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Updated 9 November 2021
The US is one of the most popular holiday destinations loved by all and visited by hundreds of thousands of vacation seekers every year. However, the pandemic induced closure of travel had briefly halted tourism. Thankfully, the land of the free has now reopened for travellers, putting an end to travel restrictions lasting over 21 months.
So what are the latest travel rules and regulations to enter the country? Who are eligible to enter the US right now? What about testing and quarantine? Keep reading to find answers to all your questions regarding the reopening of America.
The US reopens for international travellers
At air, land and seaports of entry, and across destinations nationwide, the U.S. travel industry will welcome all vaccinated international visitors back to the United States after months of pandemic-related border restrictions beginning Monday (November 8), a long-awaited milestone that marks the rebuilding of international inbound travel.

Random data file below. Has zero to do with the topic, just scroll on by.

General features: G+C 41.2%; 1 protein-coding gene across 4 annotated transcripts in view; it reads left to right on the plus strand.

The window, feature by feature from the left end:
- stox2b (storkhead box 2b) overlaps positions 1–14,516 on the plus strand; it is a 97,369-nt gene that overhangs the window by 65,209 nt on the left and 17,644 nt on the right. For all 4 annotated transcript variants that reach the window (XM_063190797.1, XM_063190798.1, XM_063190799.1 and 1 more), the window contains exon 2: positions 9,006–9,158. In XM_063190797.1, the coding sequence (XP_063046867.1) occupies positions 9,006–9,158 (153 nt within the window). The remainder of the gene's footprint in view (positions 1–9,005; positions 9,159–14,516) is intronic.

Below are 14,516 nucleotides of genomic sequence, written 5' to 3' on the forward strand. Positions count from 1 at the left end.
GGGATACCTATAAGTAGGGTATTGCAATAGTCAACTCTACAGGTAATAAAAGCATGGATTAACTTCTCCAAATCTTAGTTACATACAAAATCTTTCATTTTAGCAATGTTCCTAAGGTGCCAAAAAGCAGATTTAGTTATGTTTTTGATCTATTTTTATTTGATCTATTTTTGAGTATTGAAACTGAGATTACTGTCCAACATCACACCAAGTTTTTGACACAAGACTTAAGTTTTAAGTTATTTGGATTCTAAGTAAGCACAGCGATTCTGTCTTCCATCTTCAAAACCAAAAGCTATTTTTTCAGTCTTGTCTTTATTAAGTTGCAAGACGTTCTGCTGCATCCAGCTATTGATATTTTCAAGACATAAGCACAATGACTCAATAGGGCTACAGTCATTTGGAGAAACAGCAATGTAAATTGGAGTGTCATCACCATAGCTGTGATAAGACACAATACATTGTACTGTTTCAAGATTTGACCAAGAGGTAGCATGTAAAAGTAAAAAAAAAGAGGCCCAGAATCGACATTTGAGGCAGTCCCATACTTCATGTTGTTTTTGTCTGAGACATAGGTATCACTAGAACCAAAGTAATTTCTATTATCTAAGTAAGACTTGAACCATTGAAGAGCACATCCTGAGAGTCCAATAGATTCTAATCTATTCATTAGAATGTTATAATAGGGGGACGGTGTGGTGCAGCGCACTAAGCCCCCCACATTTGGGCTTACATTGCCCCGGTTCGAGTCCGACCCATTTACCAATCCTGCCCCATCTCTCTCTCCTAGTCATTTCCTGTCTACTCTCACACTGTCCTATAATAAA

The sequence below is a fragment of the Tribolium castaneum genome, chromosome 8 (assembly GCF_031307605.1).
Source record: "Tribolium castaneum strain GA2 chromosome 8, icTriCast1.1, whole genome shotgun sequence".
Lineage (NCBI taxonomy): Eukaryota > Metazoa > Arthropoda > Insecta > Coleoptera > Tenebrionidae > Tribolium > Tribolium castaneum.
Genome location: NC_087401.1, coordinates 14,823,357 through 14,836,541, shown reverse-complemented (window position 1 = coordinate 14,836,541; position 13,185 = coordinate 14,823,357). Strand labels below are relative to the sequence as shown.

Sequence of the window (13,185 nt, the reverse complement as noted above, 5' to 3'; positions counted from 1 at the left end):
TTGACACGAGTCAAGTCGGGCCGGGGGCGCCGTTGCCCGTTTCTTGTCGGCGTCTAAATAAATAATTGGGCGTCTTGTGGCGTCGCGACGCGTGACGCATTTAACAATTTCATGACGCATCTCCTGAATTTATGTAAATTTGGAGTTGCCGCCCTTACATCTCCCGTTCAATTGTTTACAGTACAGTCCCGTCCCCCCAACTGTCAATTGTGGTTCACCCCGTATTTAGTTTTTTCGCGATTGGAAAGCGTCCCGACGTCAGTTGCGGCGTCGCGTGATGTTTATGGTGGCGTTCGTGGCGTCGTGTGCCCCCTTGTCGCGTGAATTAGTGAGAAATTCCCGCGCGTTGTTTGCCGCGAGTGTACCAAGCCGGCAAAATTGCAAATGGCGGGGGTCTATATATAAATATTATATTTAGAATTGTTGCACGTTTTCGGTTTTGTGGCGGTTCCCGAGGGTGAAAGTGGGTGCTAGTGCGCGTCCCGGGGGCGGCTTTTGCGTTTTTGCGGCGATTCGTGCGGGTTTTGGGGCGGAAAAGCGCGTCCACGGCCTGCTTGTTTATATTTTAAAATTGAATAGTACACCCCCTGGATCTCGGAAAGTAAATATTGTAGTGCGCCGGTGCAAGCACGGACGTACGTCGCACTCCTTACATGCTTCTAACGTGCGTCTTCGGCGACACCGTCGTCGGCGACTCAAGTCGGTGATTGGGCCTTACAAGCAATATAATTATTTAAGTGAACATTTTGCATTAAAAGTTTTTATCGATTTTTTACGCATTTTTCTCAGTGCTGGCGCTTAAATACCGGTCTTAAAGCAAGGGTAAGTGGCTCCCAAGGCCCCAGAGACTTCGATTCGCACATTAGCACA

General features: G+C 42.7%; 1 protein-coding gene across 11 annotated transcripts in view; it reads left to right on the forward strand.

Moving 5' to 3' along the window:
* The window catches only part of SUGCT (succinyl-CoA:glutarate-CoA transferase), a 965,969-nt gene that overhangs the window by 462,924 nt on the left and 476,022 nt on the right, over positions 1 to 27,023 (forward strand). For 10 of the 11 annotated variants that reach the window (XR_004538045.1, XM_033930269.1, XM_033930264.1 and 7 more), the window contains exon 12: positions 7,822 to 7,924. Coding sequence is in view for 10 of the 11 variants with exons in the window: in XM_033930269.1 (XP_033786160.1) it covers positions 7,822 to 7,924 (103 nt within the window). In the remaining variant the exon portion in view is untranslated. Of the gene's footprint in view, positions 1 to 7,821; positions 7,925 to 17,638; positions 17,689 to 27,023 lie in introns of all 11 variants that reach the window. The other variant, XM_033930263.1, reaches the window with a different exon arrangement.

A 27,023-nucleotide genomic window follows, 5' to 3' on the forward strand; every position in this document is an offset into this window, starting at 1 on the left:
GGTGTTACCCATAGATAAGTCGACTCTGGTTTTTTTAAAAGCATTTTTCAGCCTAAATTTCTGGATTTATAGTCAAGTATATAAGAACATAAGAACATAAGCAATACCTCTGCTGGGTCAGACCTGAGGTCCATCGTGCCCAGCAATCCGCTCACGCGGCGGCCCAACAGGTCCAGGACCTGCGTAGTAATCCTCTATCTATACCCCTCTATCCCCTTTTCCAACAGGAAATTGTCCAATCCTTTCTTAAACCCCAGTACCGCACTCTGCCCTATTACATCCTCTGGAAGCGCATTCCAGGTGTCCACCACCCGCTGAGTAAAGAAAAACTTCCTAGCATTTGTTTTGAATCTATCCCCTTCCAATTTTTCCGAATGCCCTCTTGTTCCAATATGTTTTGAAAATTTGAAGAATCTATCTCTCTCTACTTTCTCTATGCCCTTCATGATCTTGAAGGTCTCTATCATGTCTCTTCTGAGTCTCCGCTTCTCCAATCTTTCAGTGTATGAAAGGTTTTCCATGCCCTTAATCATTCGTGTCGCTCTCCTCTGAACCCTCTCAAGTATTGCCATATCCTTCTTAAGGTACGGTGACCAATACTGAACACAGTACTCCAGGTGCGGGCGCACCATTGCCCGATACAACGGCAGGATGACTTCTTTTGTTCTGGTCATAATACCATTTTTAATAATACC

The United States has reopened its borders to vaccinated international travellers, ending a 21-month travel ban. Fully vaccinated travellers from 33 countries can now enter the US without needing to quarantine, provided they have proof of vaccination and a negative COVID test.
If you are looking to travel to the United States, here are a few things you should keep in mind prior to travelling.
Who can enter the US?
If you are a non-U.S. citizen, non-U.S. immigrant (not a U.S. citizen, U.S. national, lawful permanent resident, or travelling to the United States on an immigrant visa), you must be fully vaccinated to travel to the United States by plane.
Non-U.S. citizens and non-U.S. immigrants exempted from this requirement are as follows:
- Persons on diplomatic or official foreign government travel